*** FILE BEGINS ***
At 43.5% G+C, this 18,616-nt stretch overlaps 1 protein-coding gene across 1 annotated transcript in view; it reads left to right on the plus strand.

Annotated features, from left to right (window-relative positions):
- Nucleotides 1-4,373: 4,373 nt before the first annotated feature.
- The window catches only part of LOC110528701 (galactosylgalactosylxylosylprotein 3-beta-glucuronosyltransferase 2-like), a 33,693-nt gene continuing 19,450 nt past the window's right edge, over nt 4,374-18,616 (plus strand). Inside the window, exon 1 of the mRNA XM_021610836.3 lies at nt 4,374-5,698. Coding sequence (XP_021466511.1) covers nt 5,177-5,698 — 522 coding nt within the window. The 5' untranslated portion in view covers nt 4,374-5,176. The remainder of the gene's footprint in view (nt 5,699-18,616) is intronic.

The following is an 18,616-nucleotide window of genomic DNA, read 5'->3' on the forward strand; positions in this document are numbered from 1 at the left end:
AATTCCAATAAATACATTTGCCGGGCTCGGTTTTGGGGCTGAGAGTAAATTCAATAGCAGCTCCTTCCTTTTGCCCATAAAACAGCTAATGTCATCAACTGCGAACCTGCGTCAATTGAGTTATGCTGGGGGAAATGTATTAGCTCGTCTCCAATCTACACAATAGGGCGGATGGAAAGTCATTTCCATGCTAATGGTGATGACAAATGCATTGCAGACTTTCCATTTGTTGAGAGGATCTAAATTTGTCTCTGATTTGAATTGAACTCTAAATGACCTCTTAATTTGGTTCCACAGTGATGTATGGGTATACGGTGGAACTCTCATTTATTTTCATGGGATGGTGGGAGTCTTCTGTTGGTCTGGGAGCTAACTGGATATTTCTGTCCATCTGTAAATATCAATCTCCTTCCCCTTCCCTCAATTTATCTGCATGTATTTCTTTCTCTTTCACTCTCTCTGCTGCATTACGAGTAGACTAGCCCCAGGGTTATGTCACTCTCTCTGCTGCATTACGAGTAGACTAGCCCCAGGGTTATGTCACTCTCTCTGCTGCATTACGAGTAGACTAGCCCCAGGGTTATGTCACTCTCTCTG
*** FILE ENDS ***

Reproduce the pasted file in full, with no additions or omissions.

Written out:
At 43.5% G+C, this 18,616-nt stretch overlaps 1 protein-coding gene across 1 annotated transcript in view; it reads left to right on the plus strand.

Annotated features, from left to right (window-relative positions):
- Nucleotides 1-4,373: 4,373 nt before the first annotated feature.
- The window catches only part of LOC110528701 (galactosylgalactosylxylosylprotein 3-beta-glucuronosyltransferase 2-like), a 33,693-nt gene continuing 19,450 nt past the window's right edge, over nt 4,374-18,616 (plus strand). Inside the window, exon 1 of the mRNA XM_021610836.3 lies at nt 4,374-5,698. Coding sequence (XP_021466511.1) covers nt 5,177-5,698 — 522 coding nt within the window. The 5' untranslated portion in view covers nt 4,374-5,176. The remainder of the gene's footprint in view (nt 5,699-18,616) is intronic.

The following is an 18,616-nucleotide window of genomic DNA, read 5'->3' on the forward strand; positions in this document are numbered from 1 at the left end:
AATTCCAATAAATACATTTGCCGGGCTCGGTTTTGGGGCTGAGAGTAAATTCAATAGCAGCTCCTTCCTTTTGCCCATAAAACAGCTAATGTCATCAACTGCGAACCTGCGTCAATTGAGTTATGCTGGGGGAAATGTATTAGCTCGTCTCCAATCTACACAATAGGGCGGATGGAAAGTCATTTCCATGCTAATGGTGATGACAAATGCATTGCAGACTTTCCATTTGTTGAGAGGATCTAAATTTGTCTCTGATTTGAATTGAACTCTAAATGACCTCTTAATTTGGTTCCACAGTGATGTATGGGTATACGGTGGAACTCTCATTTATTTTCATGGGATGGTGGGAGTCTTCTGTTGGTCTGGGAGCTAACTGGATATTTCTGTCCATCTGTAAATATCAATCTCCTTCCCCTTCCCTCAATTTATCTGCATGTATTTCTTTCTCTTTCACTCTCTCTGCTGCATTACGAGTAGACTAGCCCCAGGGTTATGTCACTCTCTCTGCTGCATTACGAGTAGACTAGCCCCAGGGTTATGTCACTCTCTCTGCTGCATTACGAGTAGACTAGCCCCAGGGTTATGTCACTCTCTCTG